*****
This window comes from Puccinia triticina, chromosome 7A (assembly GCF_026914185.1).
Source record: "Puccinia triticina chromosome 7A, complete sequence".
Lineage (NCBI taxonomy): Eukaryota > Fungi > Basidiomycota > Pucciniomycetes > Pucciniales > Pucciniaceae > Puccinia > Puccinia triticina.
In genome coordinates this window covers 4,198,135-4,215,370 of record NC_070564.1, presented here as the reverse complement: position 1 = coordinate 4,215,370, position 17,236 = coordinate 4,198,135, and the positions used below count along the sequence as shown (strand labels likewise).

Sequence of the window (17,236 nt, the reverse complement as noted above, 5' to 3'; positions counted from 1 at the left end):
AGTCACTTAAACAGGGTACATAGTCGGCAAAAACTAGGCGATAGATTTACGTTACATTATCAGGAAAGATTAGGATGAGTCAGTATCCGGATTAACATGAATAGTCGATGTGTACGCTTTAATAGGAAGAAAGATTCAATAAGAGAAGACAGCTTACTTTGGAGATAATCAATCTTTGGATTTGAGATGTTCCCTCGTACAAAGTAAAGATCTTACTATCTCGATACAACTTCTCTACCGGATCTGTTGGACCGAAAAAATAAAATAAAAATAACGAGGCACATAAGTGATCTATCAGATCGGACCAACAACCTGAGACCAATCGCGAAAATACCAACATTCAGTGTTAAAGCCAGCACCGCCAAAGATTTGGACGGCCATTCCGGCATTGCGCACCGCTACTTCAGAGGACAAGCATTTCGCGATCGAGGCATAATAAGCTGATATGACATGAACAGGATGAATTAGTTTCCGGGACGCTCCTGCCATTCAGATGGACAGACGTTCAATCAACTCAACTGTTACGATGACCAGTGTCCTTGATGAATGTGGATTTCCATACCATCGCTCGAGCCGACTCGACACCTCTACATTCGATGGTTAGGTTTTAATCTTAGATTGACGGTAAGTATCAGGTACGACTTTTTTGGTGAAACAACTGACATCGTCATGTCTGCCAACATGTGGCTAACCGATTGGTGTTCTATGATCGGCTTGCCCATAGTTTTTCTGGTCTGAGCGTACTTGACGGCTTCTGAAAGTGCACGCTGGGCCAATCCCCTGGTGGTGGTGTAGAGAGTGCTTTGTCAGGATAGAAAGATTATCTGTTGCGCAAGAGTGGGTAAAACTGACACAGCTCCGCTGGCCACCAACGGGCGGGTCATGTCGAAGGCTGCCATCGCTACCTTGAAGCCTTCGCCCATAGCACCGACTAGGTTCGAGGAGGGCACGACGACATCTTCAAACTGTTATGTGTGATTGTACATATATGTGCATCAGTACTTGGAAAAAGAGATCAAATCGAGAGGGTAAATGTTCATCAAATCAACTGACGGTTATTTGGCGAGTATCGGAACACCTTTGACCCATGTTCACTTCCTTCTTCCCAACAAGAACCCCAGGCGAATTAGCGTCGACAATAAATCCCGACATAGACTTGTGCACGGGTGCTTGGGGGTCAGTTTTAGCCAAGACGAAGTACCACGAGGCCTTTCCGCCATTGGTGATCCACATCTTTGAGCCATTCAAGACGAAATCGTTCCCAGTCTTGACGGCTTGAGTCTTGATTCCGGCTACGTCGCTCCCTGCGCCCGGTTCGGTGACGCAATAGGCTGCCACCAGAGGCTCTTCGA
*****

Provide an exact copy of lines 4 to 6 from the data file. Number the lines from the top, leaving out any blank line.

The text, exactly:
In genome coordinates this window covers 4,198,135-4,215,370 of record NC_070564.1, presented here as the reverse complement: position 1 = coordinate 4,215,370, position 17,236 = coordinate 4,198,135, and the positions used below count along the sequence as shown (strand labels likewise).

Sequence of the window (17,236 nt, the reverse complement as noted above, 5' to 3'; positions counted from 1 at the left end):
AGTCACTTAAACAGGGTACATAGTCGGCAAAAACTAGGCGATAGATTTACGTTACATTATCAGGAAAGATTAGGATGAGTCAGTATCCGGATTAACATGAATAGTCGATGTGTACGCTTTAATAGGAAGAAAGATTCAATAAGAGAAGACAGCTTACTTTGGAGATAATCAATCTTTGGATTTGAGATGTTCCCTCGTACAAAGTAAAGATCTTACTATCTCGATACAACTTCTCTACCGGATCTGTTGGACCGAAAAAATAAAATAAAAATAACGAGGCACATAAGTGATCTATCAGATCGGACCAACAACCTGAGACCAATCGCGAAAATACCAACATTCAGTGTTAAAGCCAGCACCGCCAAAGATTTGGACGGCCATTCCGGCATTGCGCACCGCTACTTCAGAGGACAAGCATTTCGCGATCGAGGCATAATAAGCTGATATGACATGAACAGGATGAATTAGTTTCCGGGACGCTCCTGCCATTCAGATGGACAGACGTTCAATCAACTCAACTGTTACGATGACCAGTGTCCTTGATGAATGTGGATTTCCATACCATCGCTCGAGCCGACTCGACACCTCTACATTCGATGGTTAGGTTTTAATCTTAGATTGACGGTAAGTATCAGGTACGACTTTTTTGGTGAAACAACTGACATCGTCATGTCTGCCAACATGTGGCTAACCGATTGGTGTTCTATGATCGGCTTGCCCATAGTTTTTCTGGTCTGAGCGTACTTGACGGCTTCTGAAAGTGCACGCTGGGCCAATCCCCTGGTGGTGGTGTAGAGAGTGCTTTGTCAGGATAGAAAGATTATCTGTTGCGCAAGAGTGGGTAAAACTGACACAGCTCCGCTGGCCACCAACGGGCGGGTCATGTCGAAGGCTGCCATCGCTACCTTGAAGCCTTCGCCCATAGCACCGACTAGGTTCGAGGAGGGCACGACGACATCTTCAAACTGTTATGTGTGATTGTACATATATGTGCATCAGTACTTGGAAAAAGAGATCAAATCGAGAGGGTAAATGTTCATCAAATCAACTGACGGTTATTTGGCGAGTATCGGAACACCTTTGACCCATGTTCACTTCCTTCTTCCCAACAAGAACCCCAGGCGAATTAGCGTCGACAATAAATCCCGACATAGACTTGTGCACGGGTGCTTGGGGGTCAGTTTTAGCCAAGACGAAGTACCACGAGGCCTTTCCGCCATTGGTGATCCACATCTTTGAGCCATTCAAGACGAAATCGTTCCCAGTCTTGACGGCTTGAGTCTTGATTCCGGCTACGTCGCTCCCTGCGCCCGGTTCGGTGACGCAATAGGCTGCCACCAGAGGCTCTTCGA